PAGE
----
Remarks by KZN Health MEC Dr Sibongiseni Dhlomo on World Aids Day, at Dannhauser, Amajuba District

01 December 2017

KZN is the Province that is has the highest burden of HIV in the country. Much has been accomplished to fight the spread of this malady and it’s all thanks to the pivotal role that is played by Amakhosi, Traditional Healers, Faith-Based Organisations and civil society.

This year’s World AIDS Day theme is: “Let Our Actions Count: It Is My Right to Know My Status, Prevention is My Responsibility”

It is more about increasing LIFE EXPECTANCY.

The life expectancy of South Africans has now increased from 56 years to 60 years on average. People are no longer dying in large numbers, with funerals from AIDS-related deaths every weekend. We have restored hope and given our fellow compatriots the precious gift of life.

Indeed, having a healthier citizenry means that people live for a long time, until their children are old enough and are independent.

Universal Test & Treat

KZN Department of Health have strengthened efforts to scale up ART care and treatment services. To date, about 1, 3 million people living with HIV in KZN are receiving ARVs.

This means that people found to be HIV positive are now initiated on ART treatment immediately after they are diagnosed with HIV. To be where we are in this regard, it is thanks to nurses trained in the Nurse-Initiated Management of Anti-Retroviral Treatment (NIMART). They have played a huge role in scaling up access to treatment as patients no longer have to wait for a doctor to assist them. It also means that initiation to ARVs is now offered at PHC (clinic) level.

Having nurses trained on NIMAART has also made it seamless to introduce the Universal Test and Treat (UTT) approach which is based on two pillars:

  • Early diagnosis and treatment decreases the risk of HIV/AIDS and non-HIV/AIDS-related health problems;
  • The reduction of viral load to undetectable levels will dramatically reduce the current transmission rate of HIV.

To make things easy for those infected we have also improved the quality of treatment by reducing consumption burden by introducing Fixed Dose Combination. We also hail the remarkable work being performed by the lay counsellors and community care givers who continue delivering a comprehensive intensive patient education that helps to facilitate and promote basic knowledge about HIV as well as adherence to treatment. Testing. We also thank our populace for believing and supporting our HIV awareness and testing campaigns, such as Zivikele/Hlola Manje. It is thanks to that support that in the 2016/2017 financial year, we were able to get 9, 9 million people tested.

Youth Friendly Services

As means to ensure that no one is left behind, we have established the concept of Adolescent and Youth User-friendly services. Here we strive to create an environment whereby young people feel welcome to seek any kind of service at public health facilities, without fear of being judged upon. On an ongoing basis, we continue to urge our healthcare professionals to desist from passing judgement on young people when they present at our facilities seeking services, but instead ensure that they are assisted.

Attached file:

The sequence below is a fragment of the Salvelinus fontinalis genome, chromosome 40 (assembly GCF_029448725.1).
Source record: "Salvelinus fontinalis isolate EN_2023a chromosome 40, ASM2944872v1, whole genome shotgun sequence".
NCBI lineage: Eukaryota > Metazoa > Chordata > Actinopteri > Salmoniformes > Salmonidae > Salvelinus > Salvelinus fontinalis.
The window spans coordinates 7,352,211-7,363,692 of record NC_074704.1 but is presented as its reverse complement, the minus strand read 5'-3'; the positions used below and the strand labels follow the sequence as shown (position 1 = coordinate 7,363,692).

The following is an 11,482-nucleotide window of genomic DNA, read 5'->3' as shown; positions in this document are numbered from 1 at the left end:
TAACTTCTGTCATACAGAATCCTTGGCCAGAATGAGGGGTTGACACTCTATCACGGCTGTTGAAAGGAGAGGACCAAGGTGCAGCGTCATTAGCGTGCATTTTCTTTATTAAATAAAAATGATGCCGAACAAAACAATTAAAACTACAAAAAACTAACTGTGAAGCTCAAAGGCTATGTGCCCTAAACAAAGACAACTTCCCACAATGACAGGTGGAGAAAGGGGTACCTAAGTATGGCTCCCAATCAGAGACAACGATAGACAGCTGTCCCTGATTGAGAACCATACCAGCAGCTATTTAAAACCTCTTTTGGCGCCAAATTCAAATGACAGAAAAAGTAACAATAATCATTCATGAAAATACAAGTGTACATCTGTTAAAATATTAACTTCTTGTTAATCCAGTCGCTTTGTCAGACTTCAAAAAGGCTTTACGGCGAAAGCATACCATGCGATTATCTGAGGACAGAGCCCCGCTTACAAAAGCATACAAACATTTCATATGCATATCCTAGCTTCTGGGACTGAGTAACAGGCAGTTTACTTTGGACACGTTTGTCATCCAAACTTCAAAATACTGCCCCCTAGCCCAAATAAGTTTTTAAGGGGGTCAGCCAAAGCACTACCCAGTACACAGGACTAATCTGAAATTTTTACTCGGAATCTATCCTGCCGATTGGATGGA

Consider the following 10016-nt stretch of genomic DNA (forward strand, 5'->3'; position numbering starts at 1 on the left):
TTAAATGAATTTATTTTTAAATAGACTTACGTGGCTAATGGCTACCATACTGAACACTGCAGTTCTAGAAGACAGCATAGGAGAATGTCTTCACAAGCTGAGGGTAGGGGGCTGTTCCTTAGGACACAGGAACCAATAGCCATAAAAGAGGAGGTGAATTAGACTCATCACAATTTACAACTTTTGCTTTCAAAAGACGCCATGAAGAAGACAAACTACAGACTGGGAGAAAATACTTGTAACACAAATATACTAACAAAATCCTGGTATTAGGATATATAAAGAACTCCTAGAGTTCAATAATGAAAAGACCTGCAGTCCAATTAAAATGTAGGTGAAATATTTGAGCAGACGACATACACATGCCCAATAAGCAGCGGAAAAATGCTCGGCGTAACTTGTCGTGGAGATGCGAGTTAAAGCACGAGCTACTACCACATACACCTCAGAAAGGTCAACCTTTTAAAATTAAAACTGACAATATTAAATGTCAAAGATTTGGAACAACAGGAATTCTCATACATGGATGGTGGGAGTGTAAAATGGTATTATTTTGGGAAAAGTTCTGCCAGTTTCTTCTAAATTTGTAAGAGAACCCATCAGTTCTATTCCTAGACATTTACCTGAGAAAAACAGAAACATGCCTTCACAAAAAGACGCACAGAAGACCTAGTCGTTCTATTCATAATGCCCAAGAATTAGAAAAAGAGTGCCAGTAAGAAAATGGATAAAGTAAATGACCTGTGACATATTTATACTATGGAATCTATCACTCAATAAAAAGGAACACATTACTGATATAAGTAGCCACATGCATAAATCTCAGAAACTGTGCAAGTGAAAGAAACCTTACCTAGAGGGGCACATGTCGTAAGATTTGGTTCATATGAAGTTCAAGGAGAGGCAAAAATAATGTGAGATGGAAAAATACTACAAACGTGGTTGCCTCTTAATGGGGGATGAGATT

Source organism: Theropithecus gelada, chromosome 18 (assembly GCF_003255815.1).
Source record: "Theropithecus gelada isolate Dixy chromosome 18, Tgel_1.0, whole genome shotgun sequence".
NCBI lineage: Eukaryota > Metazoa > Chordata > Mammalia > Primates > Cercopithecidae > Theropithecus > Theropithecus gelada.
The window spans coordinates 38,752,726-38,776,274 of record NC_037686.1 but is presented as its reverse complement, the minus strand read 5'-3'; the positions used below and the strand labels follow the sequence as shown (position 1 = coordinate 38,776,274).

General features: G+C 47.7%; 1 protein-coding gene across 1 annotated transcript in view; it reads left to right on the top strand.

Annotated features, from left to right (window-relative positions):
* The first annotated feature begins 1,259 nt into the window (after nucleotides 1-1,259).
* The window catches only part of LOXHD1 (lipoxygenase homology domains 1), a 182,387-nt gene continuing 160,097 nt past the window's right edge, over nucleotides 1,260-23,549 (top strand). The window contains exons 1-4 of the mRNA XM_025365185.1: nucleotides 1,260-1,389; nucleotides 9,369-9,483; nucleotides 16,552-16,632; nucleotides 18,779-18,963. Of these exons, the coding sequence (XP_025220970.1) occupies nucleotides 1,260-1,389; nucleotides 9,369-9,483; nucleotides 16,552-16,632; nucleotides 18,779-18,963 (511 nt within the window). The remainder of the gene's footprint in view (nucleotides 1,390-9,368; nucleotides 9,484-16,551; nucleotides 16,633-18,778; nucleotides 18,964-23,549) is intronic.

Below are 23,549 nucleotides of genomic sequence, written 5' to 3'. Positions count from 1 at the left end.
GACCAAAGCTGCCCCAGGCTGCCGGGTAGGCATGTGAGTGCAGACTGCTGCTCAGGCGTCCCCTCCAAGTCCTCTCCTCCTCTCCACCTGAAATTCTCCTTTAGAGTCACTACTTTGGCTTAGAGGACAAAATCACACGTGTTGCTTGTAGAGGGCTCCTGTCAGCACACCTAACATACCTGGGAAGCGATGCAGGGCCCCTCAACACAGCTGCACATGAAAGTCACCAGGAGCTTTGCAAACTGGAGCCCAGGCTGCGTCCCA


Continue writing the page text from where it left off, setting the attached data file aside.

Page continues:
The youth is encouraged to take advantage of this exciting opportunity with services such as:

  • HIV education, counselling and testing
  • Sexually Transmitted Infections education and diagnosis
  • Contraceptive education and provision
  • Pregnancy testing, antenatal and postnatal care
  • Education on chronic diseases and disabilities, as well as,
  • Substance abuse, amongst others

Prevention of Mother to Child Transmission

We appreciate the participation of all the stakeholders that helped ensure that all pregnant women attend Antenatal care as early as possible preferable in the 1st 20 weeks. For this we say thanks to reinforced household and community pregnancy testing being performed by our Community Care Givers who now offer community based testing initiative. As a province, the next big challenge that we need to overcome is to ensure that we turn the Elimination of Mother to Child Transmission (EMCT) of HIV into a reality. This is about seeing KwaZulu Natal further reducing Mother to Child Transmission rate from the baseline of 2.9% in 2012 to 0.6% at birth and 0.8% around 10 weeks by 2021. This we hope to achieve through improving and enhancing systems for linking prevention, treatment, care and support services for all pregnant/breastfeeding women, their partners and children) across the continuum of care.

Medical Male Circumcision

It will be recalled that His Majesty the King made a clarion call in 2009 for the revival of circumcision Medical Male Circumcision is a key HIV prevention strategy rolled out to curb HIV infections. This is because He learnt that circumcision is one of the second most important tools we can use to fight against HIV pandemic, after condom use

We are thus extremely pleased that KZN is within touching distance of the 1 million mark for men and boys circumcised under government’s safe Medical Male Circumcision programme.

We have now circumcised more than 993 000 boys and men. This is thanks to good social mobilization activities as championed by A makhosi, traditional healers; partners and community leaders, among others, for which we are extremely grateful. We appeal to communities to help us achieve the following:

  • 90% of all people living with HIV to know their status
  • 90% of those diagnosed with HIV to be on ART treatment
  • 90% of those diagnosed with HIV to be having the virus suppressed

We say – Nobody Must Be Left Behind.

I thank you.

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This page last edited on 04 December, 2017

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